Less than three months before the Games in Pyeongchang, a green light from WADA would be a huge plus for Russia as it fights to avoid a possible ban from the event by the International Olympic Committee.
Russia was declared “non-compliant” by WADA after the McLaren report alleged state-sponsored doping from 2011 to 2015, culminating at the 2014 Winter Games in Sochi — where the hosts topped the medals table.
Russia’s secret service and sports ministry were accused of orchestrating an elaborate plot that included using a “mousehole” to switch dirty samples at the doping laboratory in the Black Sea resort.
Last week, WADA said it had obtained an “enormous” internal database of Russian drug test results from 2012-2015, findings from which are expected to be reported to Thursday’s foundation board meeting in Seoul.
Ripples from the controversy have spread wide after President Vladimir Putin accused the United States of inventing drugs allegations to influence next year’s presidential election.
“In response to our alleged interference in their election, they want to create problems for the election of the president of Russia,” Putin said last week.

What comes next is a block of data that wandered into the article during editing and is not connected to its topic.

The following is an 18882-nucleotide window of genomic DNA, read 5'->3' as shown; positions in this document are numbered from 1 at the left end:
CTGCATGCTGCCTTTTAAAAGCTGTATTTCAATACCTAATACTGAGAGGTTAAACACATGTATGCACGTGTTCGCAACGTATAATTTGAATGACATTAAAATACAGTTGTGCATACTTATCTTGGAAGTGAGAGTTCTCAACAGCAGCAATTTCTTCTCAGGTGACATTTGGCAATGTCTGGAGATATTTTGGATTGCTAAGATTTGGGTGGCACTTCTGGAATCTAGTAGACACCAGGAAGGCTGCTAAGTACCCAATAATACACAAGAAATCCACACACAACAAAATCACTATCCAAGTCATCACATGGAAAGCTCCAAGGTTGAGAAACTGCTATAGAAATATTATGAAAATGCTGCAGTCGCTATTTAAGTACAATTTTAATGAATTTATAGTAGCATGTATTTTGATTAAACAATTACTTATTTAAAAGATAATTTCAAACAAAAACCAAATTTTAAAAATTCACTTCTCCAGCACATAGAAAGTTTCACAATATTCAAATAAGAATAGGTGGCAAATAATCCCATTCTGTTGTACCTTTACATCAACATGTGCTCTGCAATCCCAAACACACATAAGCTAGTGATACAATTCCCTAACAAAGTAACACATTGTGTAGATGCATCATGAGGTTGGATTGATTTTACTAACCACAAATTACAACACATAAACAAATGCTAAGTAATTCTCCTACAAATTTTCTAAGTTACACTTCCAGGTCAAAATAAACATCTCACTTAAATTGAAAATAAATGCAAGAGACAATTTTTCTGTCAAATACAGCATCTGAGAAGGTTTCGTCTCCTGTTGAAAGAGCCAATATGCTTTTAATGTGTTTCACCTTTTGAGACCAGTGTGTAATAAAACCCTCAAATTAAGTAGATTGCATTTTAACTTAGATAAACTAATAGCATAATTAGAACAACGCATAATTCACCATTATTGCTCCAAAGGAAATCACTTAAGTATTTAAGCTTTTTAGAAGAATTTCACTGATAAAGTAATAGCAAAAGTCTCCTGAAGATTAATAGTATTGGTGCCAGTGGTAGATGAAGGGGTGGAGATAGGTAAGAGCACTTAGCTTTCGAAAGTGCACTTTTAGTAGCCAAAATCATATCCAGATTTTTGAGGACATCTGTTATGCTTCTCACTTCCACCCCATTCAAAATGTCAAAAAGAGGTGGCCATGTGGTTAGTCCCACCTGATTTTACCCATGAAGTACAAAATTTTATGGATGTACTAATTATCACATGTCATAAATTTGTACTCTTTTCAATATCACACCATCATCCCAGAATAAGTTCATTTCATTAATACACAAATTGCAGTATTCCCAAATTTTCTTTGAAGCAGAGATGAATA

“Russia never had and, I hope, will never have a system of state doping of which we are being accused,” he said.
Sports minister Pavel Kolobkov has admitted he’s pessimistic about Russia’s readmission by WADA, which is demanding that it “publicly accept” the McLaren report’s findings.
“It is difficult as they have demanded the unconditional recognition of the McLaren report that we cannot accept as it contains too many discrepancies,” he told the R-sport agency.
Russia partially accepts the findings of the report, compiled by Canadian lawyer Richard McLaren, but Putin and others have strenuously denied the existence of a state-sponsored doping program.
Progress has been made, and WADA has already partially lifted its ban on the Russian anti-doping agency, giving it the right to collect samples. It also audited the body in September.
But WADA also wants access to urine samples stored in Russia’s Moscow anti-doping laboratory as one of the key demands of its “road map” to return to compliance.
However, even if WADA stops short of declaring Russia compliant in Seoul, it may not be fatal to the country’s chances of competing in Pyeongchang.
The IOC ignored WADA’s calls to ban Russia from last year’s Rio Olympics over the McLaren report, instead leaving the decision to individual sports bodies.
The Olympic body is expected to announce Russia’s fate at an executive board meeting in December in Lausanne, where it will hear the results of two investigations into Russian doping.